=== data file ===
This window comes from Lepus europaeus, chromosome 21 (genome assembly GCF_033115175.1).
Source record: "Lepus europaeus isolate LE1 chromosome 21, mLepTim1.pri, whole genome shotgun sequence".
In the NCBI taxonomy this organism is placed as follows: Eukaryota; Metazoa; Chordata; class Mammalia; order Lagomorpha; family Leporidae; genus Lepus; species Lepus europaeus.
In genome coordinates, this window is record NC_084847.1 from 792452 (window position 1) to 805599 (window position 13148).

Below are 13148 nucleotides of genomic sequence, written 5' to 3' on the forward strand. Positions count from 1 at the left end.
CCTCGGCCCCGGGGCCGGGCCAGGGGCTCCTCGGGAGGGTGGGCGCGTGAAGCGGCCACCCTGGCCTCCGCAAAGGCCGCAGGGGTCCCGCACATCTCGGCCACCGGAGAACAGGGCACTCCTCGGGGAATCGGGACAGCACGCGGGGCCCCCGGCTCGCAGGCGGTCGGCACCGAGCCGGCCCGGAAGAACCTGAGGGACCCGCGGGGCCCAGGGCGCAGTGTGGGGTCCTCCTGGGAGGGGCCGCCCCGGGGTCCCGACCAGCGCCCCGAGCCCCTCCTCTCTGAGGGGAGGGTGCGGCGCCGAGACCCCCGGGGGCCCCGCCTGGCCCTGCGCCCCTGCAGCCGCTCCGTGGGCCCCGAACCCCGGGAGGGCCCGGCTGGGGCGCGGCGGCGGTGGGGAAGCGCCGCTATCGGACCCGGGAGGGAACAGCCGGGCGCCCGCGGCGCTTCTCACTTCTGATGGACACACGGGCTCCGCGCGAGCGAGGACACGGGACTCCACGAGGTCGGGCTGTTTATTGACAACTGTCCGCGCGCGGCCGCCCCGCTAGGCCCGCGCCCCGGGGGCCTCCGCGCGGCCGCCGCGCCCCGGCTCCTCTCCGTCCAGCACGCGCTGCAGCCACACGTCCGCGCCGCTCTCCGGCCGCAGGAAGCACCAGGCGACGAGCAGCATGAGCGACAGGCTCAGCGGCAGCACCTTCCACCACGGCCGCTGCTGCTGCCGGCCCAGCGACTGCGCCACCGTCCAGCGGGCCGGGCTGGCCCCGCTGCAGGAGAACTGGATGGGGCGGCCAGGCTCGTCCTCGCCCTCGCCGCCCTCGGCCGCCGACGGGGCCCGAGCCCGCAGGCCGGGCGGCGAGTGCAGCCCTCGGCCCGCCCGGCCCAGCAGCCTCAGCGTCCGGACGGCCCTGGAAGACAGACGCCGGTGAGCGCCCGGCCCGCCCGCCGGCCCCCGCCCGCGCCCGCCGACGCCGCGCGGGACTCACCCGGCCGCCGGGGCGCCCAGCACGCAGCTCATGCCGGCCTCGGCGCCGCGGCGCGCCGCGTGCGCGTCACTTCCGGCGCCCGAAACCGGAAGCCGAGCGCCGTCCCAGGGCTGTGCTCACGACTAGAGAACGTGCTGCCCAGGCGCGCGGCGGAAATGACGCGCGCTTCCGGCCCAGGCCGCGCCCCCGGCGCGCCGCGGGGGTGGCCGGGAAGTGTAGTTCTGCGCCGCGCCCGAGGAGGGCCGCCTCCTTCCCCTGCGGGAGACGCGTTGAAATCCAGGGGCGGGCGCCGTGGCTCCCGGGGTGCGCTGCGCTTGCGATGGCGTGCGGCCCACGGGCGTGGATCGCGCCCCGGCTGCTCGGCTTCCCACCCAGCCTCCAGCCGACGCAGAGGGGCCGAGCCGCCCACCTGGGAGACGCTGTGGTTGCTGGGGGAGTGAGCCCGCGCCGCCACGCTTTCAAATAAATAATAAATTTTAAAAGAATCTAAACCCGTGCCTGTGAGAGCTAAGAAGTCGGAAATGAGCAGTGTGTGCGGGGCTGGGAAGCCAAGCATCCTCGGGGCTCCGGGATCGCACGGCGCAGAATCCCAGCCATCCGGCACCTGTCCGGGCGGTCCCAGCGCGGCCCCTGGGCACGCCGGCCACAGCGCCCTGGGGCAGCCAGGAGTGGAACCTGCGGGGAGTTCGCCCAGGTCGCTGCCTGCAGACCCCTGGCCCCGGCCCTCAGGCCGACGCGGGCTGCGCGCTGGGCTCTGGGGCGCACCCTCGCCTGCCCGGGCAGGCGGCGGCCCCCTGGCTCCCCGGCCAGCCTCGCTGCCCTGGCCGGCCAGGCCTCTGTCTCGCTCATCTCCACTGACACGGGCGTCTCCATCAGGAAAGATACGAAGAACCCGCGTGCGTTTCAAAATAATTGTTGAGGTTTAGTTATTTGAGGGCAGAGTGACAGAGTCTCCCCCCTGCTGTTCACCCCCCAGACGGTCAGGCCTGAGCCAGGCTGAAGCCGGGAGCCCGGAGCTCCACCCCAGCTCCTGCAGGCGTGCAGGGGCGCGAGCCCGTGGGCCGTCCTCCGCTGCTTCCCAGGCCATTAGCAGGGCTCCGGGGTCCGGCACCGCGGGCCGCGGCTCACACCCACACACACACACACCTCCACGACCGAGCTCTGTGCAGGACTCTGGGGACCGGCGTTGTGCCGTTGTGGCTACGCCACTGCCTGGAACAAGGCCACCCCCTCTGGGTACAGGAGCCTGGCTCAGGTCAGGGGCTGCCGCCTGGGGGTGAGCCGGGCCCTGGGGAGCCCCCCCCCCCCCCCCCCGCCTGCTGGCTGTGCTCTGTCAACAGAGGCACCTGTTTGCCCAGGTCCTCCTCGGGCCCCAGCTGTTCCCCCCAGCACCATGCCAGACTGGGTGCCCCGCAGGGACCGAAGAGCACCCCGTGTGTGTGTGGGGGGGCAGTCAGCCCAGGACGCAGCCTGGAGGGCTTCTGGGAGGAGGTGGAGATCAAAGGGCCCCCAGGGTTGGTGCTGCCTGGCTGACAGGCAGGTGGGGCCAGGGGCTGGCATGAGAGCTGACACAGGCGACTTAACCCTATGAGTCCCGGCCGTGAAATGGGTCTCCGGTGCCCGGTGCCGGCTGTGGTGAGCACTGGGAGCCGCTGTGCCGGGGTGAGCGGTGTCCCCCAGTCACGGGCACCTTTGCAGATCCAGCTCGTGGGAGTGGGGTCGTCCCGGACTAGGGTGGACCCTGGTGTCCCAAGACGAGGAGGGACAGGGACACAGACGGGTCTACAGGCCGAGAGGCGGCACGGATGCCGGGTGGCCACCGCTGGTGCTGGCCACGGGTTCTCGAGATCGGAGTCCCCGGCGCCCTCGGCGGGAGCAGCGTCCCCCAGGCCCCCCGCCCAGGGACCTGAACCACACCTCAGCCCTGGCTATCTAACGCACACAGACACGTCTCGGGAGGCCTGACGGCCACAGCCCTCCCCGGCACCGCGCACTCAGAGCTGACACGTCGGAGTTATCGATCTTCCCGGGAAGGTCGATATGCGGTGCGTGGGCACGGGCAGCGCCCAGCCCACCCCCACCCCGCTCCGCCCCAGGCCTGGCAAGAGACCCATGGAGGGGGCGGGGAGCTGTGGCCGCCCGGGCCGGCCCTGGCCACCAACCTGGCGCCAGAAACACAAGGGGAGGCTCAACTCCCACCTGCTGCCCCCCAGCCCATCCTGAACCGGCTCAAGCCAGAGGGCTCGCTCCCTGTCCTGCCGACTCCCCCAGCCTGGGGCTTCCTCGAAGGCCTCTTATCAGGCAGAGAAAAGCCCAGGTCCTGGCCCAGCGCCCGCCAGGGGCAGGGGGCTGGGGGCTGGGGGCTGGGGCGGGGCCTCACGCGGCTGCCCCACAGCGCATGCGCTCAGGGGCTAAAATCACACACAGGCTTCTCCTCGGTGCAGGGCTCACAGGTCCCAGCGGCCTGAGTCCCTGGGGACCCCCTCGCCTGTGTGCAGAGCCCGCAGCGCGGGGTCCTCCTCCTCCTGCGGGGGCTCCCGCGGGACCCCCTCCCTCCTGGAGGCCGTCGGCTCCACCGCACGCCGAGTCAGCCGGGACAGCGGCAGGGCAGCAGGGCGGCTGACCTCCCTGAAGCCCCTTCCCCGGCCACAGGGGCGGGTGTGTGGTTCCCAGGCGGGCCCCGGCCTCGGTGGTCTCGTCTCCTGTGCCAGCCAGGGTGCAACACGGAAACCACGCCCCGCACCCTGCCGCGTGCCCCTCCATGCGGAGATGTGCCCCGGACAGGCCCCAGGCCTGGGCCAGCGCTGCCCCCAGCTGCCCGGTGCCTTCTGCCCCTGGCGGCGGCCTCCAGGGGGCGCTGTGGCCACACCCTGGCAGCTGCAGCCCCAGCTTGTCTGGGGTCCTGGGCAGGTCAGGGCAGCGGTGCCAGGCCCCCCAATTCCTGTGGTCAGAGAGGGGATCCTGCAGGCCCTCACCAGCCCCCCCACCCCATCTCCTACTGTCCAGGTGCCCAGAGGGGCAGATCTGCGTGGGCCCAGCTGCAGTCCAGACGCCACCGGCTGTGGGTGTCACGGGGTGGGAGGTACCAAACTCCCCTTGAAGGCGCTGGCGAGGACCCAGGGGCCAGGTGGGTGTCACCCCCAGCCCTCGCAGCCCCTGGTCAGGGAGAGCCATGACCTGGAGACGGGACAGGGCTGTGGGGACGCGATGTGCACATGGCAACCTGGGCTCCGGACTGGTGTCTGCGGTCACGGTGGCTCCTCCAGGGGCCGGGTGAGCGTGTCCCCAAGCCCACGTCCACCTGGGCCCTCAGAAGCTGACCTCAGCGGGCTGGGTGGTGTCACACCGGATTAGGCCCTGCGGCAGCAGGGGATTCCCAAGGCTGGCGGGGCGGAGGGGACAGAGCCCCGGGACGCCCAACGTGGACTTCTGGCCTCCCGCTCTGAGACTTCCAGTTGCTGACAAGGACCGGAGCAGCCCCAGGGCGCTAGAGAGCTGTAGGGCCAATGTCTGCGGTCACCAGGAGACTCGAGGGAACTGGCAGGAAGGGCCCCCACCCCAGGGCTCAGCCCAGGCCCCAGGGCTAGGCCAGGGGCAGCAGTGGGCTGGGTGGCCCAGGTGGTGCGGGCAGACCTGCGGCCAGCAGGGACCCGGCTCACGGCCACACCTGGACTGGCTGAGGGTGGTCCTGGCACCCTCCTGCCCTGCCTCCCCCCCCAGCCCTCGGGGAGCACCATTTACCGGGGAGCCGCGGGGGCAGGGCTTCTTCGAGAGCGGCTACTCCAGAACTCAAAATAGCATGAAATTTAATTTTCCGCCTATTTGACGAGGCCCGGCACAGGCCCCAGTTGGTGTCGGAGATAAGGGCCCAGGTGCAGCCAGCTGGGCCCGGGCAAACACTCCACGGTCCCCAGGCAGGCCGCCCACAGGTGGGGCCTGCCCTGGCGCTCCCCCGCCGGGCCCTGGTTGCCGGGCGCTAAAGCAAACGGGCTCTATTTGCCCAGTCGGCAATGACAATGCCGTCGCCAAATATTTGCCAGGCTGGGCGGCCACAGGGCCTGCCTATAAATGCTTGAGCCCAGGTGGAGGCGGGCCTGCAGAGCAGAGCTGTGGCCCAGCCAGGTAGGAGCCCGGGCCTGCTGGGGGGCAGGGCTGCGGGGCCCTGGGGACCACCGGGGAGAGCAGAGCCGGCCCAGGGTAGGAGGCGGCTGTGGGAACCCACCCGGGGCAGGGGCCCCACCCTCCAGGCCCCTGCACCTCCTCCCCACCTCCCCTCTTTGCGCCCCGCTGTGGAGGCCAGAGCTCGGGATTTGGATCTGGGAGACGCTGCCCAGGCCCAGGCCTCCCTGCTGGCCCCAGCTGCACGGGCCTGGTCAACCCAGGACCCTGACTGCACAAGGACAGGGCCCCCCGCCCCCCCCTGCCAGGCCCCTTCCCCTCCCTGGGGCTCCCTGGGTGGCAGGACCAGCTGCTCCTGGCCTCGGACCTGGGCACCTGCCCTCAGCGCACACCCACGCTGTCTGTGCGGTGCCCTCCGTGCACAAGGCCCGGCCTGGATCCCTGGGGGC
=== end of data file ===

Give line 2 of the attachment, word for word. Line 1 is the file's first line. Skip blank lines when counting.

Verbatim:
Source record: "Lepus europaeus isolate LE1 chromosome 21, mLepTim1.pri, whole genome shotgun sequence".